This research investigated the value of collaborative work in a first year experience (FYE) course at Colorado College, a liberal arts college located in Colorado Springs, Colorado. Three different questionnaires were administered to students, through an online survey in three phases. The results indicated students value collaboration because of the opportunities provided to interact with diverse people, expand their perspectives, and work efficiently with others. This research exemplifies the importance of collaborative abilities, which are skills valued by liberal arts colleges, future employers, and college students. Furthermore, this research identifies how the academic environment at Colorado College provides a context where successful collaborative learning can take place. Recommendations from this research are specific to the FYE program at Colorado College. Improvement would start with the FYE program identifying the value and role of collaborative work at Colorado College and beyond. With this recognition, the FYE program can intentionally shape students’ collaborative work experiences, which will help students to succeed at Colorado College and beyond. The recommendations from this research provide specific ways for the FYE program at Colorado College to improve students’ collaborative work experiences and learning.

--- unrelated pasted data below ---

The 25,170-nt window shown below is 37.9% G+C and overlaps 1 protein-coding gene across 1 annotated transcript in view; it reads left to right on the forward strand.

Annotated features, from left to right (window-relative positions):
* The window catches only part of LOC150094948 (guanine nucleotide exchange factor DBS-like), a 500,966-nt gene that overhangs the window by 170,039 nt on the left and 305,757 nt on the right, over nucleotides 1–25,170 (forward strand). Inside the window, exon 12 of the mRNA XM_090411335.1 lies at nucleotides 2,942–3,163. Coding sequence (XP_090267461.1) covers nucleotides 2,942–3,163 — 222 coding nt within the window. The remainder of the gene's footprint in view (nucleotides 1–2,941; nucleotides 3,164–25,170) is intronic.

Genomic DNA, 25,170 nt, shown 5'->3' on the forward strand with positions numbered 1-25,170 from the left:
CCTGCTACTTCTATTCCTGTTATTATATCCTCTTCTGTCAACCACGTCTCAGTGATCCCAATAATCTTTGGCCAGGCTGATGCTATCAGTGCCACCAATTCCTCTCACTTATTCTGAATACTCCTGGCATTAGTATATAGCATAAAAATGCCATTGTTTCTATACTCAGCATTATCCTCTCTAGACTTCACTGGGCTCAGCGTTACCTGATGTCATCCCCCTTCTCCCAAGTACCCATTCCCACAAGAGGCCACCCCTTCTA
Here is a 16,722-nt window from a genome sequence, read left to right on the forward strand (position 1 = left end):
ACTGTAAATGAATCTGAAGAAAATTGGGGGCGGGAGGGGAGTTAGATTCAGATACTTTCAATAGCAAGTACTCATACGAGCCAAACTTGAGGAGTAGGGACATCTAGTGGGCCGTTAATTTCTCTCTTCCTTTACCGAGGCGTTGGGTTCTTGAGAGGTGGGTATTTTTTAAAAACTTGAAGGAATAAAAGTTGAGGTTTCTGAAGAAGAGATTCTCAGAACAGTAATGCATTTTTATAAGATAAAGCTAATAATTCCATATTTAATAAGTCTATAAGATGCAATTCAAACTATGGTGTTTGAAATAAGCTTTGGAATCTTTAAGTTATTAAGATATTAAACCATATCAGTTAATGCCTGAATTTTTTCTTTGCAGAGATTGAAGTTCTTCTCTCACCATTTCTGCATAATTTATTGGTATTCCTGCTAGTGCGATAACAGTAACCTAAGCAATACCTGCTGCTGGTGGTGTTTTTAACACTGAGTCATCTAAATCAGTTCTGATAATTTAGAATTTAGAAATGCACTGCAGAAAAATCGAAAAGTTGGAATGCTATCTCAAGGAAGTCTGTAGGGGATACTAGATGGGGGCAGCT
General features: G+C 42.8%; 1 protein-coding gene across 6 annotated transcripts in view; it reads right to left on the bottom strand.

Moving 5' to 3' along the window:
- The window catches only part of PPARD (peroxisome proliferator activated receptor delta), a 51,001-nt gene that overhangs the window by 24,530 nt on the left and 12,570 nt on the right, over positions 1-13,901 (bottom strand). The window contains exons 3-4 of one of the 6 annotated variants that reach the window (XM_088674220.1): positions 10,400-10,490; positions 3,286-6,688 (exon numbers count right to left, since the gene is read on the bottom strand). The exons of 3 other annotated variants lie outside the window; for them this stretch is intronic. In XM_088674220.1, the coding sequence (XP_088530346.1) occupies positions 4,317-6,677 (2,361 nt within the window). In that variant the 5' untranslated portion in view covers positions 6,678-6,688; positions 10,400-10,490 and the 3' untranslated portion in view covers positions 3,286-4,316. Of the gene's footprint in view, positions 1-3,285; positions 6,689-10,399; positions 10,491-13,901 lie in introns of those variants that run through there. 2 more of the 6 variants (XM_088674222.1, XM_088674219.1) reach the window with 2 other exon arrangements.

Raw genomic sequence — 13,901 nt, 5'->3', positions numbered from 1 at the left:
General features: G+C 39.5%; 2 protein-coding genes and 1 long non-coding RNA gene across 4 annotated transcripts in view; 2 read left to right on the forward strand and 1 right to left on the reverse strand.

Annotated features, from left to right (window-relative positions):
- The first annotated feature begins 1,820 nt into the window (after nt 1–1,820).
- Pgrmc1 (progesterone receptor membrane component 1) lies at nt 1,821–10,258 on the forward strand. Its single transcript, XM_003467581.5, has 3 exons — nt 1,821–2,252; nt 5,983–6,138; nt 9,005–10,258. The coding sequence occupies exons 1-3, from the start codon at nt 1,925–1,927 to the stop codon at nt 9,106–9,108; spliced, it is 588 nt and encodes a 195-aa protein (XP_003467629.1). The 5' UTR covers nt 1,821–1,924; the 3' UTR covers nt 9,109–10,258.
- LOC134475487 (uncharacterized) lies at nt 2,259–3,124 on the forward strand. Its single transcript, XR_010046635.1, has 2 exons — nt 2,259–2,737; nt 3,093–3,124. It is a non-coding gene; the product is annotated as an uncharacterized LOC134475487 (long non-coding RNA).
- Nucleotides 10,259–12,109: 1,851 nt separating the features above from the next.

This paper investigates whether the curricular structure of an Economics course (semester, trimester, or compressed block schedule) has an effect on an undergraduate's subsequent retention of course material. We test separately for theoretical/process comprehension and for graphical construction/interpretation, while separating micro from macro content as well. We use an instrument to address the no stakes testing problem, and our Heckman two-stage estimations present some interesting results for educators and institutional policymakers alike.